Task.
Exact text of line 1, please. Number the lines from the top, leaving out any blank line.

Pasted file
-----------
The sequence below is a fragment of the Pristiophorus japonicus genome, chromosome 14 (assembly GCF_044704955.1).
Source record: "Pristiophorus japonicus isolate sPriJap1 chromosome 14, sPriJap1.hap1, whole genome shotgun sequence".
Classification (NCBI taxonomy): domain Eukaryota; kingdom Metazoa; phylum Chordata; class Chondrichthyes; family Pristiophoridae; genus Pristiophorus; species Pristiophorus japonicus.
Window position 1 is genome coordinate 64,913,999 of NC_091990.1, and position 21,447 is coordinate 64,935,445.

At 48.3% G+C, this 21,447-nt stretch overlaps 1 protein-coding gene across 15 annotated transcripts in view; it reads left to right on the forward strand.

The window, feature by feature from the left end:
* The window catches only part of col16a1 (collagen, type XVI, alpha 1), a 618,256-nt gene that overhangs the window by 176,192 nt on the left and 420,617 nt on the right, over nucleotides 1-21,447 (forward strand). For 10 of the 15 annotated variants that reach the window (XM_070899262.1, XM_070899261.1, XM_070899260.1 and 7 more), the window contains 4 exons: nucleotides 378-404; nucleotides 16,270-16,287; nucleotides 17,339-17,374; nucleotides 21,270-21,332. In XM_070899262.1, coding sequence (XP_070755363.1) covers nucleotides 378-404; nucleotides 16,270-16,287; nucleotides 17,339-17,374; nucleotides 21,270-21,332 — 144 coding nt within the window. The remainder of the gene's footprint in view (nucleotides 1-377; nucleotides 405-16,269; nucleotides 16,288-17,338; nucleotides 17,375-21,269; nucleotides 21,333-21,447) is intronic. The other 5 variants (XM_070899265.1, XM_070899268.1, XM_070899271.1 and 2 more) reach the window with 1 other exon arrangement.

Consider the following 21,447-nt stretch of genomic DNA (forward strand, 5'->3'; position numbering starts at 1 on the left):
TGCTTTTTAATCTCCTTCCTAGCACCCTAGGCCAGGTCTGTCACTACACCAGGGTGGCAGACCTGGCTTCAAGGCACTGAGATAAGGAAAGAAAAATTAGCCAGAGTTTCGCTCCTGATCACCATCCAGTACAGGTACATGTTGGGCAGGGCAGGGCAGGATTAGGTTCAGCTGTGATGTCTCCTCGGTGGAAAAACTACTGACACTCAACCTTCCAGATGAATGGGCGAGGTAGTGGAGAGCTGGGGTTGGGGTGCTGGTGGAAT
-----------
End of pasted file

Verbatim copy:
The sequence below is a fragment of the Pristiophorus japonicus genome, chromosome 14 (assembly GCF_044704955.1).